This is all well and good (I am a big VLOOKUP user myself), but what if you have more than 10 users. What if, say, you have 100,000 users? Excel won’t be able to handle the data, or even if it can, the UI begins to lag. And if you have 10 million users (which happens with decently sized e-commerce websites), Excel is definitely not going to be sufficient.

This is where SQL’s JOIN comes in handy. SQL databases (e.g., MySQL, PostgreSQL, etc.) are far more scalable than Excel – even more so with proper indices – and can perform more complex computations in a more automated manner. (Note: Indexing is a fascinating and deep topic in databases, but it’s beyond the scope of this blog series. Just remember that grouping by indexed columns is much faster than grouping by unindexed columns.) Here is the same operation in SQL. Note that we are first computing the CLV table as before:

Wow, that’s a lot to unpack, so let me reformat the SQL:

The first line chooses columns from the joined table. However, we don’t know how JOINs work yet, so let’s look at the rest of the lines first.

The second line is simply the original CLV calculation. Note that the “SUM(amount)” is aliased as “cltv” as is the resulting “intermediate” table.

The third and fourth lines show that we are joining the “users” table onto the “cltv” table that we just aliased. But how do you join two tables?

This is answered on the last line: it matches the rows of the “cltv” table with the rows of the “users” table so that the “cltv” table’s “user_id” field equals the “users” table’s “id” field. There is no strictly equivalent process for this in VLOOKUP because VLOOKUP forces you to JOIN by the leftmost columns. In SQL, you can JOIN by any desired columns!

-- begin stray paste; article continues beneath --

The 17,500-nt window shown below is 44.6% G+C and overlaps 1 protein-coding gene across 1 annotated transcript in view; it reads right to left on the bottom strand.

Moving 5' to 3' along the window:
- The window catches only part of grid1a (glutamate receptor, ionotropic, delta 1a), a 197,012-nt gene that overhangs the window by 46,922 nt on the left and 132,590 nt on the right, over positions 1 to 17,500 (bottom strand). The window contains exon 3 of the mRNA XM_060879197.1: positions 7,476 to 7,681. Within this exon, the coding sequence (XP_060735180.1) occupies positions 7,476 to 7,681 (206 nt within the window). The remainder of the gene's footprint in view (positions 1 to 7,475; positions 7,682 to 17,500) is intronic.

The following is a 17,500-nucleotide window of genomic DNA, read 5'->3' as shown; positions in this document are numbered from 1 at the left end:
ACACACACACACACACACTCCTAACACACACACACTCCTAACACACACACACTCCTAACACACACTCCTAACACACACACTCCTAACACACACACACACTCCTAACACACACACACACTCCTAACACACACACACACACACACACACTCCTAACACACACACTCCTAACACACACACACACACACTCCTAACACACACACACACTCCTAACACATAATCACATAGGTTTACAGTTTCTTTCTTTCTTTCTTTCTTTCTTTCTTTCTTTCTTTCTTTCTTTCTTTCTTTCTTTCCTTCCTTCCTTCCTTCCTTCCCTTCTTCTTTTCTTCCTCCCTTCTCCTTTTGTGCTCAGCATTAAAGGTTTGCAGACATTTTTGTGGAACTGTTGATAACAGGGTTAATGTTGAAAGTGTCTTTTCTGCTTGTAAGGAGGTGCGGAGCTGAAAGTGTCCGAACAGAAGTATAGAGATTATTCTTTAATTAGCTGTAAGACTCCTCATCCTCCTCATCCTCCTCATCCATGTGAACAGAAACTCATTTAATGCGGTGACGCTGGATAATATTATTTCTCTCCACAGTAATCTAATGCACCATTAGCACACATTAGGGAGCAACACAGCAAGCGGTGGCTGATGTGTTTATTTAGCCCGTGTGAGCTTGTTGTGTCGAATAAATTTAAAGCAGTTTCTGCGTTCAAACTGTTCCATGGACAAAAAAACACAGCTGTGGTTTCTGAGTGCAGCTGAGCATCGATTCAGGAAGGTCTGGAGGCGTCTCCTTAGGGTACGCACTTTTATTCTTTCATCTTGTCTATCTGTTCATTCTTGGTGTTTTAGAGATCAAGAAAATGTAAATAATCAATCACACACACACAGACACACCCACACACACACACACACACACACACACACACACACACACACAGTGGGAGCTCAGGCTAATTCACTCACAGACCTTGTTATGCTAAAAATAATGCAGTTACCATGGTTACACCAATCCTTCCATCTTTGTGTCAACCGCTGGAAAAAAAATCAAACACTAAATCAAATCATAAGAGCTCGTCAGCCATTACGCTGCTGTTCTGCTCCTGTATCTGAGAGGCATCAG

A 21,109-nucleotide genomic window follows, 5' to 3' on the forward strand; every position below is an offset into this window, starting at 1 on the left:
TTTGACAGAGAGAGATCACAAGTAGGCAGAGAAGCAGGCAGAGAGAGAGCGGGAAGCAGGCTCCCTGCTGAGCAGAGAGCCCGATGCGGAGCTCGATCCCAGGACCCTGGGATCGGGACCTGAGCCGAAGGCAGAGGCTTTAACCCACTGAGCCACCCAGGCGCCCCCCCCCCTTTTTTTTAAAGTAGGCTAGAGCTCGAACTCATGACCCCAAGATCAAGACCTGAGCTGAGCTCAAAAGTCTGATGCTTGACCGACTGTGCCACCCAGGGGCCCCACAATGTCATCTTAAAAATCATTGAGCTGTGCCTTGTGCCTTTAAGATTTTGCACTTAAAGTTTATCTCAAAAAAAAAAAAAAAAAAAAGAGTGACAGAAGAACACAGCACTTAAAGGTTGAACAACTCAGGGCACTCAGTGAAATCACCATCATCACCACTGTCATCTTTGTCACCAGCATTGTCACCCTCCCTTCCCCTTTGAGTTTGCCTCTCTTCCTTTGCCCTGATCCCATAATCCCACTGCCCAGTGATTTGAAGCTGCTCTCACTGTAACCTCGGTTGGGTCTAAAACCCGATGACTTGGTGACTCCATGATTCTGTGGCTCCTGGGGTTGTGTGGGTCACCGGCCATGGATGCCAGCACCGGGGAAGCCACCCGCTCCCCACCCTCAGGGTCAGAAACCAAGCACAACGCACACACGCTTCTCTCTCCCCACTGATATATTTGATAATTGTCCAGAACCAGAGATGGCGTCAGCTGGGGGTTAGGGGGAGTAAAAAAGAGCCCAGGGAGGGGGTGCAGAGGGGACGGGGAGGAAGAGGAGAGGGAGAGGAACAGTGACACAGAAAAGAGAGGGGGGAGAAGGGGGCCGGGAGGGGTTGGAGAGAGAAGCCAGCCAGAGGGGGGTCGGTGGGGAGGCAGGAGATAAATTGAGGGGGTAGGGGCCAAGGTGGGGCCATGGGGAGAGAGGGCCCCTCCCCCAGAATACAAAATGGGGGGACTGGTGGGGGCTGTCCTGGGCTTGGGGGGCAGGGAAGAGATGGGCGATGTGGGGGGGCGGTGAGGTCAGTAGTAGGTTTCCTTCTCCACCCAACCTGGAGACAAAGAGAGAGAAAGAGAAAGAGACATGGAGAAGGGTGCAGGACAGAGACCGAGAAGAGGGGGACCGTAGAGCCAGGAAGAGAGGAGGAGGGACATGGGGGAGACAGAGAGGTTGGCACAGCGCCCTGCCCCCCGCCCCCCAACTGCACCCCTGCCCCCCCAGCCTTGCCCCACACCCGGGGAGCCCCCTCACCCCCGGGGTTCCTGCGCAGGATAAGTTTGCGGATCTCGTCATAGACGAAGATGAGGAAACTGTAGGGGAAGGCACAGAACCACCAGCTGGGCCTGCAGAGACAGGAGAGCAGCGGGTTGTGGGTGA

The Other CLV: Campaign Lifetime Value

Now that we have a single view of the user IDs, campaign sources and CLVs, we can calculate which campaign has the highest return thus far. To do so, we simply run one more GROUP BY, grouping per-user CLV by campaign:

From this we discover that Twitter is the winner! It looks like there is a healthy amount of organic traffic, comparable to Facebook. Note that this data only accounts for how much revenue is generated for each campaign. Different campaigns have different costs, so if you wish to calculate the ROI of different campaigns (and I hope you do!), you need the data for how much money is spent on each campaign.

Conclusion

  • GROUP BY in SQL is like Pivot Table in Excel, except it scales better with larger datasets (especially with proper indices).
  • JOIN in SQL is like VLOOKUP in Excel, except JOIN is more flexible.
  • You can query against an output of another query to ask more complex questions against your data.

If you want to process massive datasets using SQL, check out Treasure Data, and if you’re interested in use-case specific SQL query templates, check out our library!

Contact me on Twitter @kiyototamura or leave a comment if you have any questions about this.

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Kiyoto Tamura
Kiyoto Tamura
Kiyoto began his career in quantitative finance before making a transition into the startup world. A math nerd turned software engineer turned developer marketer, he enjoys postmodern literature, statistics, and a good cup of coffee.